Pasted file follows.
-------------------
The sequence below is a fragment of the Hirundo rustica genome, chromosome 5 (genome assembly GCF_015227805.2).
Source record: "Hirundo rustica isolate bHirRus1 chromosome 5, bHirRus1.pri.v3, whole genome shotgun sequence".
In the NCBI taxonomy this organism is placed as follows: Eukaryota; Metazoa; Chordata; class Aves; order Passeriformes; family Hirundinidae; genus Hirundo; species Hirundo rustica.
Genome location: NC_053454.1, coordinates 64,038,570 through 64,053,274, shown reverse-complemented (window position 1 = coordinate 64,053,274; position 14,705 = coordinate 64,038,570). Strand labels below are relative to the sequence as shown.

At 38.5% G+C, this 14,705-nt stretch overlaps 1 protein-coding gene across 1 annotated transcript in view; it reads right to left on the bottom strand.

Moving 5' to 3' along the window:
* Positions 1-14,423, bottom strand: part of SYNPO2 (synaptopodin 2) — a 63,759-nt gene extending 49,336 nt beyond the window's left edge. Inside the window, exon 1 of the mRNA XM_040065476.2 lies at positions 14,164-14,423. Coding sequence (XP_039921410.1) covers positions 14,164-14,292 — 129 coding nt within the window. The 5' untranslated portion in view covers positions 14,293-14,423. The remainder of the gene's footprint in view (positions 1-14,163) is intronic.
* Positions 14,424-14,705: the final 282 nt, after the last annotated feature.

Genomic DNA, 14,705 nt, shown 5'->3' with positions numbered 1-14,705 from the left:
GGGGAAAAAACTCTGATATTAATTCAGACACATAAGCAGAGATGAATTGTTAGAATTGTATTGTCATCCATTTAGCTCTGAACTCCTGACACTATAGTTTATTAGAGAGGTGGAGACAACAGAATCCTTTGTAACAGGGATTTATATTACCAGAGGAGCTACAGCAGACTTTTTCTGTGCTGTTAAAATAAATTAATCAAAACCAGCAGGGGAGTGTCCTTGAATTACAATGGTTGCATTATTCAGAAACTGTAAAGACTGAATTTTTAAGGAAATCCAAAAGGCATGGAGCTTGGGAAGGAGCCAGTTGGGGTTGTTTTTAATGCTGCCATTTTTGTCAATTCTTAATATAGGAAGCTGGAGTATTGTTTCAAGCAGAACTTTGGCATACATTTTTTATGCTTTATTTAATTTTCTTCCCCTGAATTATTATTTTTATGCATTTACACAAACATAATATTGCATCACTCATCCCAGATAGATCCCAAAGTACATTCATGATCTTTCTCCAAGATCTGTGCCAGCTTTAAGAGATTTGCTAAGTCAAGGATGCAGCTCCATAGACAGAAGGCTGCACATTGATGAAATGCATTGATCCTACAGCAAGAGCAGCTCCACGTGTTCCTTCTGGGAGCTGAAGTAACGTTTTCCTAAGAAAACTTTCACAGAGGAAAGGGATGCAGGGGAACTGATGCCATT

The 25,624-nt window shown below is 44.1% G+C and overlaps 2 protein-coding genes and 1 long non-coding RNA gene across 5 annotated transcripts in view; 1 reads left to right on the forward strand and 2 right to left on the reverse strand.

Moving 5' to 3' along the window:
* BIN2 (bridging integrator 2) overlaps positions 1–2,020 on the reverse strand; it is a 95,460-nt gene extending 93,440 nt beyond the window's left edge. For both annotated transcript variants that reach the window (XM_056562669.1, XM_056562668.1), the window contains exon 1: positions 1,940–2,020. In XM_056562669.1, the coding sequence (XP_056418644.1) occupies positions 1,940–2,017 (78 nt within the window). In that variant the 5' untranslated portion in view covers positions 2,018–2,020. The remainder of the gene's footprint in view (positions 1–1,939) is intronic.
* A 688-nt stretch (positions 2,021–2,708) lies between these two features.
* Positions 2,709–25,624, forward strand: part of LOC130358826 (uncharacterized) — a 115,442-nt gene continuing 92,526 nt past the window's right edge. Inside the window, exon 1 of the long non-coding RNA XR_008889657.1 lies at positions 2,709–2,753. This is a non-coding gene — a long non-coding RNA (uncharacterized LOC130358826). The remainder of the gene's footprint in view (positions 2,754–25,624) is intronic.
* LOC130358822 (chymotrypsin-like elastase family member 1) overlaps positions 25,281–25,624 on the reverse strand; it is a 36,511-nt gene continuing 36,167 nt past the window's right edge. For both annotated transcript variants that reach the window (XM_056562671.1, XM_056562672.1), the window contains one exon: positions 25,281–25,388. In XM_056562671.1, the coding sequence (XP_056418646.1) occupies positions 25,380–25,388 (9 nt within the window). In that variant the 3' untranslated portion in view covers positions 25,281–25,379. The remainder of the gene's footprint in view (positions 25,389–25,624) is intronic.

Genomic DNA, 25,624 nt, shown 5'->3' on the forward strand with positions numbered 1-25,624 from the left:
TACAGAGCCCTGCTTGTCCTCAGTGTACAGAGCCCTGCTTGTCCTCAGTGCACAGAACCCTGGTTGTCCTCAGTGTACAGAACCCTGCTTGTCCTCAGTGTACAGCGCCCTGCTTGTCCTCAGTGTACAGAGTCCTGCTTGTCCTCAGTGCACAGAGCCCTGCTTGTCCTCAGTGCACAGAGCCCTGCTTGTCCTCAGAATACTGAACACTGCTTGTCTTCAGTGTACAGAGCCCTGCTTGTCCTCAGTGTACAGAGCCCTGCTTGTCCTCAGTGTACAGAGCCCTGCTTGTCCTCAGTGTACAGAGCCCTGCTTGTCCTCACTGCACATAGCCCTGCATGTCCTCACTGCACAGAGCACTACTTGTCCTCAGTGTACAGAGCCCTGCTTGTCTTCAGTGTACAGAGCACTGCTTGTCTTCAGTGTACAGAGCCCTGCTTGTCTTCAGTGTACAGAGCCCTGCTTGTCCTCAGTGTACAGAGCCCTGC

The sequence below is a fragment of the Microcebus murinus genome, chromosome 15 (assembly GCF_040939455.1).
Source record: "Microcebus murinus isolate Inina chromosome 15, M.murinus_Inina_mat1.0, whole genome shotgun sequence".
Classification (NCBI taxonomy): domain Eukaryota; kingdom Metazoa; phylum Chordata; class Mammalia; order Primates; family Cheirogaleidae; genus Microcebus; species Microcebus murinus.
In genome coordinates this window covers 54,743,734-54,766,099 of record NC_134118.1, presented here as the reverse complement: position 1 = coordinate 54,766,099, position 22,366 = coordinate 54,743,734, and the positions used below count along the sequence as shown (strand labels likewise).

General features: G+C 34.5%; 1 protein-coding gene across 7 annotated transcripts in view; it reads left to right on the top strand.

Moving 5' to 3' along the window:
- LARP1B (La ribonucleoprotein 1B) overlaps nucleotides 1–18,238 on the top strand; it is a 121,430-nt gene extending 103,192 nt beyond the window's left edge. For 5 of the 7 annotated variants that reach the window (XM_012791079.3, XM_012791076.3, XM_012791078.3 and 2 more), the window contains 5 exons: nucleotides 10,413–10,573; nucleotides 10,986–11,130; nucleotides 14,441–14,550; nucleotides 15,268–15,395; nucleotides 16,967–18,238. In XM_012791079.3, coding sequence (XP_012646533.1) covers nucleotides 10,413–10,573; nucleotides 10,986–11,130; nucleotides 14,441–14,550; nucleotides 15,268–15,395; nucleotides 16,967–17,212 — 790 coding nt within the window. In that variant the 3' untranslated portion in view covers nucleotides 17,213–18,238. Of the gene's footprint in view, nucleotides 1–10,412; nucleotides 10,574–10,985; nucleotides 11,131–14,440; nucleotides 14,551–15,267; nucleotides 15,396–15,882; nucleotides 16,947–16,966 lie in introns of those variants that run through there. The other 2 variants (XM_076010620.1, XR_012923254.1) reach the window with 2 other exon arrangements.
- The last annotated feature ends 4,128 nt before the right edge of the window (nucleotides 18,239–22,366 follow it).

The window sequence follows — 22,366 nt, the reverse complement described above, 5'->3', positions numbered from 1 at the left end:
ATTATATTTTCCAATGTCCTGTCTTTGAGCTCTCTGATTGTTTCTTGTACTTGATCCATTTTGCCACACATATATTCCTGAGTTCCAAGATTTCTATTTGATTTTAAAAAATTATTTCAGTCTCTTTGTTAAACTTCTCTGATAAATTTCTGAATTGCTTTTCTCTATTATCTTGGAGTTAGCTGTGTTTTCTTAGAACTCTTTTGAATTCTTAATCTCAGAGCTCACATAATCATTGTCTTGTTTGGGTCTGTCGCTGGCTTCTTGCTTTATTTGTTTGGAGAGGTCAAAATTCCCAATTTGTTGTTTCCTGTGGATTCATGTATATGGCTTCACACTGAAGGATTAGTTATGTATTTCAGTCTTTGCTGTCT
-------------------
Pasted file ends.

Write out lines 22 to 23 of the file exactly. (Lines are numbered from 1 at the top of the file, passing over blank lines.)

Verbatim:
In genome coordinates this window covers 54,743,734-54,766,099 of record NC_134118.1, presented here as the reverse complement: position 1 = coordinate 54,766,099, position 22,366 = coordinate 54,743,734, and the positions used below count along the sequence as shown (strand labels likewise).

General features: G+C 34.5%; 1 protein-coding gene across 7 annotated transcripts in view; it reads left to right on the top strand.